Both people and lightning-sensitive industries may be in more danger than they realize, according to a researcher who says the hazards of electrical storms have been underestimated.
Lightning strikes the earth much more often than weather records based on observers' reports indicate, says Stanley A. Changnon in the Journal of Geophysical Research-Atmospheres."Those who have to worry about the risk of lightning damage, for example, nuclear power plants, have had to use data based on (thunder records) to develop their risk analyses," Changnon said in a telephone interview.
"It's very clear that thunder rather dramatically underestimates the frequency of lightning near a given point."
Changnon discovered by using electromagnetic detectors to record actual cloud-to-ground flashes that between 22 percent and 40 percent of lightning flashes occurred at times when no thunder was heard.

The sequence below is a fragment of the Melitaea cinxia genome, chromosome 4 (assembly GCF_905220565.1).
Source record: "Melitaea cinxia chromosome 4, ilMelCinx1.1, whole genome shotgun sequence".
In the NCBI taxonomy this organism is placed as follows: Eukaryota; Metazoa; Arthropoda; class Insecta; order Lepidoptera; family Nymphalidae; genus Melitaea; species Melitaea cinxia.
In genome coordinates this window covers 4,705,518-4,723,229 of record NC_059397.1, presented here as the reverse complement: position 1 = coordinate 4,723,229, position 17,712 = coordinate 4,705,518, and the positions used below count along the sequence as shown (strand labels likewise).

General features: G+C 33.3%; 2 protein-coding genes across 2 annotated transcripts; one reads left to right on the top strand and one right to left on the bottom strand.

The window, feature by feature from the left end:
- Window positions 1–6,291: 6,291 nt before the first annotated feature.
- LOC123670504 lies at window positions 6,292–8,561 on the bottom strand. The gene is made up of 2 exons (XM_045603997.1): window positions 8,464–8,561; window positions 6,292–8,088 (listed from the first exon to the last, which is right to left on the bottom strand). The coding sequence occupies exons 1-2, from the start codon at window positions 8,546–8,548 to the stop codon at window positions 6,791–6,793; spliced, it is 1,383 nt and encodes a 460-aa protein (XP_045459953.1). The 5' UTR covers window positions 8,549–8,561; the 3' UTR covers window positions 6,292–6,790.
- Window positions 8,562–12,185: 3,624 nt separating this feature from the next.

"It is not good news," he said.
Changnon, a researcher affiliated with the Illinois State Water Survey, also teaches at the University of Rochester in Rochester, N.Y. His report was done in conjunction with his son, David Changnon of Colorado State University and Richard B. Pyle of the State University of New York at Albany.
Detailed thunderstorm records go back to the late 1800s, Changnon explained, but they have always depended on the reports of trained observers, primarily listening to the thunder generated by lightning.
In recent years, however, electromagnetic detectors have been installed in many areas to record actual lightning strokes.
The researchers compared reports by weather observers with the lightning records from sensors used by the federal Bureau of Land Management in Western states and by electrical utilities along the Eastern seaboard.
"The degree of relationship is relatively weak," Changnon reported. "It gives one a lot of pause, in many respects, about how the atmosphere works, how good our weather records are and how safe we are."